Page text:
Date: 6th November 2018 at 12:49pm
Written by:

All of Scottish football has a had a tough week; the behaviour of those who attacked players, all of them, is despicable.

I’ll be posting a piece on it later, but I want to say that before this one.

But although I will cover it later, I would like to ask Gary Caldwll and Les Young, ex police federation chairman; was Kris Boyd guilty of possibly causing a riot this weekend, and if he had, would he have “brought an attack on himself?” as Young said about Lennon?

We know that the answer is no, but Boyd is a media darling in spite of being a dreadful writer and a second rate footballer who had better players around him and benefited from that.

Why anyone listens to him is beyond me.

But sometimes you get lucky.

Which is what some people are saying about us right now.

Now we have motored through the gears, swiped aside the”challenge” – yes still second, but its inevitable that we will be top within a couple of games – our dominance has been stamped on the game again, plain and simple.

Our performances have been exquisite, this was the few weeks that would prove if we still had the balls, and we have shown we have the biggest of them all.

Our summer transfers, as we know, caused problems; it seemed that the elements at the club were working at cross purposes, and as we have said the fog that caused affected our performances, our mood as a collective, but the over reaction of the SMSM and other clubs has not prevented us coming out of that, as we knew we would.

But some things have happened in the past few weeks that show the luck might be on our side.

The air has been cleared between the boardroom and the manager, like it or not they both know where they stand.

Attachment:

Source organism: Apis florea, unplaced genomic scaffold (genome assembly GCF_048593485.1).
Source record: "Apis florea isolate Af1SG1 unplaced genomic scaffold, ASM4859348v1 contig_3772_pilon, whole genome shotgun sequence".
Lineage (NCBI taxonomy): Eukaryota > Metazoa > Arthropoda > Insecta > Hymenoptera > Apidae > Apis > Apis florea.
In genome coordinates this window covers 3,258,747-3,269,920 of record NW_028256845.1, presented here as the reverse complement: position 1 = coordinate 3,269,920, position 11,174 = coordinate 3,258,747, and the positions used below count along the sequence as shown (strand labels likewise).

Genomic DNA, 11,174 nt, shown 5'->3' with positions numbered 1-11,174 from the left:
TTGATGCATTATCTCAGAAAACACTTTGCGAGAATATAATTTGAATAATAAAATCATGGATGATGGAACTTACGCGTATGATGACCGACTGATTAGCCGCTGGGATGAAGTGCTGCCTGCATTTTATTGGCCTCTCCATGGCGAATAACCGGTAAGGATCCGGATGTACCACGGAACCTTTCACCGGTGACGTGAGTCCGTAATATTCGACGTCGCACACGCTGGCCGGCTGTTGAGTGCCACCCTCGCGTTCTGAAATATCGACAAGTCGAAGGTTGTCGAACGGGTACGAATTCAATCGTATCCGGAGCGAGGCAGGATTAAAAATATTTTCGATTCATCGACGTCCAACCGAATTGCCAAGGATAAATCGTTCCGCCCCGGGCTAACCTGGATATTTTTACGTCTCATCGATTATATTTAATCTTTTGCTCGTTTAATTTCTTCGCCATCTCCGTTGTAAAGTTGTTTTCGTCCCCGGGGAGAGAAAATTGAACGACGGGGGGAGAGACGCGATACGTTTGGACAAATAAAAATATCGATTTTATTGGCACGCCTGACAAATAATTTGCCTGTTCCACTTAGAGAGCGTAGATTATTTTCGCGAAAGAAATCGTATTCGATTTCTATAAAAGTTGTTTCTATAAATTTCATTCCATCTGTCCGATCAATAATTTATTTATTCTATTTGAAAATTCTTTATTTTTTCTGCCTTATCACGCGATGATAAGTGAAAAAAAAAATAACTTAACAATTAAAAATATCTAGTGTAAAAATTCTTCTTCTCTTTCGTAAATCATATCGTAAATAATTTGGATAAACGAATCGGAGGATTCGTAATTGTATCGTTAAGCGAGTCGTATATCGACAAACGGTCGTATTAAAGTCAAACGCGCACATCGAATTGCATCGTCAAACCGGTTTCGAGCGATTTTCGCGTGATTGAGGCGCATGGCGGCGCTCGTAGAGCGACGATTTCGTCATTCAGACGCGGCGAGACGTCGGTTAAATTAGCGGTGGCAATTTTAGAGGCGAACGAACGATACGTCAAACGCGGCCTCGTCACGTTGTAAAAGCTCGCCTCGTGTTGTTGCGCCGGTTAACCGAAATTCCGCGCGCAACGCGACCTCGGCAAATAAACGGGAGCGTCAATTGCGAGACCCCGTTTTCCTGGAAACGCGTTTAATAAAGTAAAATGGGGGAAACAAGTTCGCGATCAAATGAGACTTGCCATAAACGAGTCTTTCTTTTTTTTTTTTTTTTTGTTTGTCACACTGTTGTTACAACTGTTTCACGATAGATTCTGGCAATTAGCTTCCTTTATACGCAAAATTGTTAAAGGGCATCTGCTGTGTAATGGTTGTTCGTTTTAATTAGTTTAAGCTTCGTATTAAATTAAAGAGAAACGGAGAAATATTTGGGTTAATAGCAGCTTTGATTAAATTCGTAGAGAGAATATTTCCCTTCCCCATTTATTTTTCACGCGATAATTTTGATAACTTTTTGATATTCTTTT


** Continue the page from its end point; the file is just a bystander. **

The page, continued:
That sometimes has to happen to move on.

And in hindsight, maybe we’re lucky it did because people seem to be refocused.

It has shown we need another striker, Griff, for whatever reason, cannot always be relied on.

Think of the grief that Brendan got last year for not playing Griff when some thought he should, and I was one.

Maybe he has been proved, at least in part correct now, maybe the mental fortitude you need isn’t totally there with Griffiths as our main striker. As a back up yes, he can certainly be relied on for that, but to be number one? Maybe not.

Again the over reaction from SMSM through that period was pretty brutal. While I was one that questioned the non selection of Griff, I did always say I trust the manager.

But are we lucky that this trust in Brendan has been vindicated?

Our injuries, while being ignored as any possible reason for affecting form by the media, could have offered some alibi with the support had we dropped more points or lost the cup tie, but they would have shown the board and manager that we needed more cover and investment in certain areas.

That message has still been sent … but we seemed to have lucked out big time with our forced choices.

Our replacements have been superb; firstly Ryan Christie.